Now, actually buying it is a whole 'nother can of worms, because there's a lot of 'gotchas' in all that legal gobbledygook in the policy. This is one product you really have to be informed about, and you should never, ever rely on any insurance salesman's assurance, no matter if he's served you just fine for other lines of business for five decades.  But that's another post, for another day.

HTH someone!

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Treasured Social Butterfly

Long Term Care Plans

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Message 6 of 12

In Response to RE: Long Term Care Plans by retiredtraveler

Yes, there were examples with a lot of details, but don't forget every individual's situation might be slightly different.


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Trusted Social Butterfly

RE: Long Term Care Plans

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Message 7 of 12

In Response to REPORTING BACK - Long Term Care Plans by ASTRAEA

    Did they give you costs for these policies (which I assume go up every year as you get older)?


Just think. The world was built by the lowest bidder.
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Treasured Social Butterfly

REPORTING BACK - Long Term Care Plans

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Message 8 of 12

Let me preface this by saying that as a single person w/o children, I need & have no life insurance, so since I know little about it, forgive me it any of this sounds like that.

The presentation covered 2 basic types of long term care (LTC) insurance.

The conventional kind is where you pay a premium monthly or annually, and it pays out within the restrictions, if you actually need LTC. The downside is that you may die before requiring any LTC, or when you've only received a fraction in benefits, of what you paid in via premiums.

The other kind seems a better option, where you "invest" a larger lump sum of money, rather than paying premiums. Depending on your age when you take out the policy, your investment is leveraged into a much larger amount that will be available to you later on, for LTC. The example they gave was a 65 year old woman taking a $100K policy, which gave her 5x as much to be used for LTC if she needed it .. $500K. The upside, compared to the conventional policy, is that there is a death benefit to it. So based on the example, that would be worth $170K (more than she originally invested). If she died before needing LTC, her beneficiary would collect $170K. If she needed some LTC, but then died before reaching the $170K expenditure, the difference would go to her beneficiary.

That second scenerio seemed like a better deal. Even if the person at some point decided they'd rather have their money to spend as they wanted, they'd get their original $100K back .. albeit without any interest they might have made investing in something else. BTW, he just used the $100K investment as an example; someone could get a policy for as little as $25K, but that would obviously affect the amount paid out for LTC.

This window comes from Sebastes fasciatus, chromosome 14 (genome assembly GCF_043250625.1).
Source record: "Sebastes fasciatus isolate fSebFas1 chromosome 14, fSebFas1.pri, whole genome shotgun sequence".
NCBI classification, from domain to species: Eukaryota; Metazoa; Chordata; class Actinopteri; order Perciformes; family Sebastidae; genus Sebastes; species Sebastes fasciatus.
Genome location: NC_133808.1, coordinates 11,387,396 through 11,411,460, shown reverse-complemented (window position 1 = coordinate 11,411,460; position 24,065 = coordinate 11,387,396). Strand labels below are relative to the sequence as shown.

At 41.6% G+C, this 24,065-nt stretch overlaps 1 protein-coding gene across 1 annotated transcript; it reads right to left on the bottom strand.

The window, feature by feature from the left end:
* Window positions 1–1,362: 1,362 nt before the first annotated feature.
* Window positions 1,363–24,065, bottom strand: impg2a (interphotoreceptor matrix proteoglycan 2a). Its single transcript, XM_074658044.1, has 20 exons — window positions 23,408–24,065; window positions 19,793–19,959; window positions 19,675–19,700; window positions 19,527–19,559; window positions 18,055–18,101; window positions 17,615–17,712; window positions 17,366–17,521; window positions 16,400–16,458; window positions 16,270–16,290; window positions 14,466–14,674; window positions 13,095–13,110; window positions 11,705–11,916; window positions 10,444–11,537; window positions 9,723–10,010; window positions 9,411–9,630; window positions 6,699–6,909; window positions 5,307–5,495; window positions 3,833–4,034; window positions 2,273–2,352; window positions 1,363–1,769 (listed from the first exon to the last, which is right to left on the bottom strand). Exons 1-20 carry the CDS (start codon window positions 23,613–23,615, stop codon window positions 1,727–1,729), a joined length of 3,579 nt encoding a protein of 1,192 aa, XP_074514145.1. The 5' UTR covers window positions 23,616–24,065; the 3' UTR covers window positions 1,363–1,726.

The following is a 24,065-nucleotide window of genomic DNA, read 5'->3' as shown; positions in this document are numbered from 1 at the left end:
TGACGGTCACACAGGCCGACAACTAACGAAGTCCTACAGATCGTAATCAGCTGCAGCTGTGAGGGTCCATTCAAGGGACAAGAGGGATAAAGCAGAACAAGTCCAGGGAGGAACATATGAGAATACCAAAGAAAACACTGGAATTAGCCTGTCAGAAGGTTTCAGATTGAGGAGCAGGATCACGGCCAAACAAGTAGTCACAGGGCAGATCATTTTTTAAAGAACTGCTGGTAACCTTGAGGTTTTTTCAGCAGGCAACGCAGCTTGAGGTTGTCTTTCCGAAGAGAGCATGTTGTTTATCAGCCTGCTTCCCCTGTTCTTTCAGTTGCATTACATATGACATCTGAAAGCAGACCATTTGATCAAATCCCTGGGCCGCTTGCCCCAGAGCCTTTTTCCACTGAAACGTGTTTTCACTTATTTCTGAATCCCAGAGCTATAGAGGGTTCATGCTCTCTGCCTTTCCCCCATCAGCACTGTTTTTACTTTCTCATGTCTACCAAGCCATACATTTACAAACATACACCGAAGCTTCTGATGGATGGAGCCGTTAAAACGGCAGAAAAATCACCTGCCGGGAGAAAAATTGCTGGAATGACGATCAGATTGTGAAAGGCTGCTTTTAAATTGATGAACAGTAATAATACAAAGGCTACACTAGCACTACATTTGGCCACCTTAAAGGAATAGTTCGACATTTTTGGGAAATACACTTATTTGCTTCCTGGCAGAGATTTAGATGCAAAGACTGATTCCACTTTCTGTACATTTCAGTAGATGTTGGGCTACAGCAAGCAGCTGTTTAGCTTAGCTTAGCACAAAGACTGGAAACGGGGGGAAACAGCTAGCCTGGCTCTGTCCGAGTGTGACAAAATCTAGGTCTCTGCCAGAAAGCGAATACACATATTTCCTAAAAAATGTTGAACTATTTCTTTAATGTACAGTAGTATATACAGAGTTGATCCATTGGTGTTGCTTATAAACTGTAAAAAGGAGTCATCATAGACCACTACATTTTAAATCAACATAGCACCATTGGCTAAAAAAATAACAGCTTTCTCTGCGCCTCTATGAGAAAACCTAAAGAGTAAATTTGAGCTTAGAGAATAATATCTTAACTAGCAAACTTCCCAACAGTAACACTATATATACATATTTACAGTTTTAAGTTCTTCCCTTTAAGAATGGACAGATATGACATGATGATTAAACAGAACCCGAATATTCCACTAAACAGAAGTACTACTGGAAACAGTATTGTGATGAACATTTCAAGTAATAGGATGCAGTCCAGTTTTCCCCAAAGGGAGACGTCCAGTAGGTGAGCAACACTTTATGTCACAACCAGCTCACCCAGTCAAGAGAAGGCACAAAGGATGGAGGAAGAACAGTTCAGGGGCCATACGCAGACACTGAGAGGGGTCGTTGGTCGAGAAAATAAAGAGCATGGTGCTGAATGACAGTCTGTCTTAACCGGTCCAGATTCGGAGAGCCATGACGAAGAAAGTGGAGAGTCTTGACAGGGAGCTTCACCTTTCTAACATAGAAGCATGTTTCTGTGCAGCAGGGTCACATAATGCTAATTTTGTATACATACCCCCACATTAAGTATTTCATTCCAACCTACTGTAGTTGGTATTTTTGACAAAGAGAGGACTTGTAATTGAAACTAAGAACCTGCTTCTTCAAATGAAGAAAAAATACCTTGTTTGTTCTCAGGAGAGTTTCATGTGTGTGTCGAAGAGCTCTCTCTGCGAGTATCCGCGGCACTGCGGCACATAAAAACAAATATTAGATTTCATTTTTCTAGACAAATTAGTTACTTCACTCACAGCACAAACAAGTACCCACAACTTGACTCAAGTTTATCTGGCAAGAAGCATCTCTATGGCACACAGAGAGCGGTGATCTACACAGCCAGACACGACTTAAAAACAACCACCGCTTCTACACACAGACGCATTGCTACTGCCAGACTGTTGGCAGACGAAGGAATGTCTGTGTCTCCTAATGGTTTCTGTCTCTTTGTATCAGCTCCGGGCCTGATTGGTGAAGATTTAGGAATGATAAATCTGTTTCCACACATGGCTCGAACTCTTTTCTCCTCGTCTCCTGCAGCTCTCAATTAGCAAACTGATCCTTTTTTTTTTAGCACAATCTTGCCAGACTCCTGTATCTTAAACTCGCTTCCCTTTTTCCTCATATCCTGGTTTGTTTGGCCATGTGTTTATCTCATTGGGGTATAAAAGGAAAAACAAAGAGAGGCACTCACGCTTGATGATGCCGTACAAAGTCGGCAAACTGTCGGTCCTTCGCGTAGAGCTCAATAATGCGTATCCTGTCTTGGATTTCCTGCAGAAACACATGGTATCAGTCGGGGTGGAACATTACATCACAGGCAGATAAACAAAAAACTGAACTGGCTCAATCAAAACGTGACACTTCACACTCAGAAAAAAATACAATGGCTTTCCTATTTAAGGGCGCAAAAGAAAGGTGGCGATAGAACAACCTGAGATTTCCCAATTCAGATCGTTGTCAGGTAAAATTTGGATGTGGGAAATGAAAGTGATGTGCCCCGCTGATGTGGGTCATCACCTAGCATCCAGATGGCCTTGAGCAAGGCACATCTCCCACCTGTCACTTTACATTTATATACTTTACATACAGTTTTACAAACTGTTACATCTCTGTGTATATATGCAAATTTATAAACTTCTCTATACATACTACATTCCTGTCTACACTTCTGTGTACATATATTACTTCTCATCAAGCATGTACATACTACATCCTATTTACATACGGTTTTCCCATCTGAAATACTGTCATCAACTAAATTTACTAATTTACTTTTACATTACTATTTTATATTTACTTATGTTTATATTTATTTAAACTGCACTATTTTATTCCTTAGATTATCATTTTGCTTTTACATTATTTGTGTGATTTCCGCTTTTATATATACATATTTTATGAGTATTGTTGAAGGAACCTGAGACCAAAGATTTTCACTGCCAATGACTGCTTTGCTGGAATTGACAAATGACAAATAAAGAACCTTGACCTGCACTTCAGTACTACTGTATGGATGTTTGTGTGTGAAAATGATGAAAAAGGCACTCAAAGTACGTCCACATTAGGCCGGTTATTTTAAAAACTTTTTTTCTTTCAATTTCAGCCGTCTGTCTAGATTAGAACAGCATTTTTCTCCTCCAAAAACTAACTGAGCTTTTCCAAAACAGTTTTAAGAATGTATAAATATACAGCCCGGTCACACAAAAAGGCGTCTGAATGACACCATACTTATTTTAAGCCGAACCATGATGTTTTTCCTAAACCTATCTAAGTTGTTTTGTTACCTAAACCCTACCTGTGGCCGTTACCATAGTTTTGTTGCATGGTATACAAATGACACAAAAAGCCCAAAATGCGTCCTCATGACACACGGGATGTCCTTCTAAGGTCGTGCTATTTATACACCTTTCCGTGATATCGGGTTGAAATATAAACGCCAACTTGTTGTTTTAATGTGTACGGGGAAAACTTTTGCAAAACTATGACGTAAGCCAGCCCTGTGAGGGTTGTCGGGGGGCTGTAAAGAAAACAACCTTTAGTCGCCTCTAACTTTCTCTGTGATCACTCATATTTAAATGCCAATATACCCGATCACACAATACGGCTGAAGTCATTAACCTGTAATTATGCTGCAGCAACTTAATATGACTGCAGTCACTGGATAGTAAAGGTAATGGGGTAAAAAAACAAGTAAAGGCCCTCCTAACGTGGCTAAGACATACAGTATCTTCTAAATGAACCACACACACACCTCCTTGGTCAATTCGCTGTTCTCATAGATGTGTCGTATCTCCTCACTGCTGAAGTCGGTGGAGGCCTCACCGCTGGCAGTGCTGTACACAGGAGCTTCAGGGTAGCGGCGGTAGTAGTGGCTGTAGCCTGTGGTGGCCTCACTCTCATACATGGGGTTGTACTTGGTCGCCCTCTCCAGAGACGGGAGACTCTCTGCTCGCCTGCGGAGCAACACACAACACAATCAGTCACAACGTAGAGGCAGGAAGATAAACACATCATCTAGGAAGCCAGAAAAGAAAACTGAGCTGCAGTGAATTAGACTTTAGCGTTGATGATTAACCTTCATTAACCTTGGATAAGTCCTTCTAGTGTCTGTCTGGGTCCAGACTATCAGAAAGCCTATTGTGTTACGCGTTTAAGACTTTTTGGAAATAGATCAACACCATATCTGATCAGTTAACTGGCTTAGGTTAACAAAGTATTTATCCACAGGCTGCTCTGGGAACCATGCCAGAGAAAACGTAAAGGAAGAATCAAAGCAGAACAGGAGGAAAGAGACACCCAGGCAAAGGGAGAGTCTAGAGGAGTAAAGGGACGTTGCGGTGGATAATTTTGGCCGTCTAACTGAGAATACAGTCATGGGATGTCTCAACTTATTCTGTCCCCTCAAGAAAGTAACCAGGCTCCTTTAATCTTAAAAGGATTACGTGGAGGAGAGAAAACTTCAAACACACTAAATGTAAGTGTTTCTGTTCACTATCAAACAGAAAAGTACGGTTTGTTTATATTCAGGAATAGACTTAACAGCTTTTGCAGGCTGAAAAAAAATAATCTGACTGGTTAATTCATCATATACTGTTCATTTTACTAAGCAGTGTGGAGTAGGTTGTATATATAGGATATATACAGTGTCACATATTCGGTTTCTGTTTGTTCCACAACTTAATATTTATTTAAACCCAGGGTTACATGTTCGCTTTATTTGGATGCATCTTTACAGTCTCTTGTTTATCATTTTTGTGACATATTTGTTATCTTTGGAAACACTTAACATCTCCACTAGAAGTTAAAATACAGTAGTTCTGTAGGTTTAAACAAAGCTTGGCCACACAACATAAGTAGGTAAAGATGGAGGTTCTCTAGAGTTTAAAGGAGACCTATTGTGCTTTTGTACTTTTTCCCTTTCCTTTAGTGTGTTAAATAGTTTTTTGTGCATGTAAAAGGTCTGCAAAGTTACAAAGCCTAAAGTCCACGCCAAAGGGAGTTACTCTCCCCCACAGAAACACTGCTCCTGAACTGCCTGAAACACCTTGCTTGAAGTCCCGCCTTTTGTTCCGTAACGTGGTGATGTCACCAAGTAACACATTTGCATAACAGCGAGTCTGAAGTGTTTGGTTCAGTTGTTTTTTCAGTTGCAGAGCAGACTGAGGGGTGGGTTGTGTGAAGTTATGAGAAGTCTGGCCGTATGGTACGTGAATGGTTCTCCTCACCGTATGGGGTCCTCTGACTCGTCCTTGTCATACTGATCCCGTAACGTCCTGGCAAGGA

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Treasured Social Butterfly

RE: Long Term Care Plans

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Message 9 of 12

In Response to RE: Long Term Care Plans by retiredtraveler

Yes, I've heard that people have to be careful reading the proverbial "fine print," because there are restrictions/loopholes in LTC insurance, that can become very costly. Such as:

  • High deductible that you have to exhaust, befor their coverage kicks in,
  • Maximum daily rates that may not cover the entire cost of the facility you choose, and may also not have a COLA to cover the increases between now & when you need a facility

I'll report back later!

 


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RE: Long Term Care Plans

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Message 10 of 12

In Response to Long Term Care Plans by ASTRAEA

   Please post your impressions from the meeting. I looked into this and continue to think about getting some type of insurance. There are a great many negative articles about LTC insurance, mostly about the hefty price and the fact, contrary to what many people think, that only a small percentage of people go to LTC in the first place, and a smaller percentage actually "languish" in LTC for a long period of time.

    I can't say if this is the best approach, but I was interested in a less expensive, "X" $$'s a day reimbursement plan. That is, for every day in LTC, you're reimbursed some amount of money.  I saw 'sliding scale' plans some years ago --- don't know if they are still an option. I would be thinking about $100 a day --- half of what it would be, on average, for costs.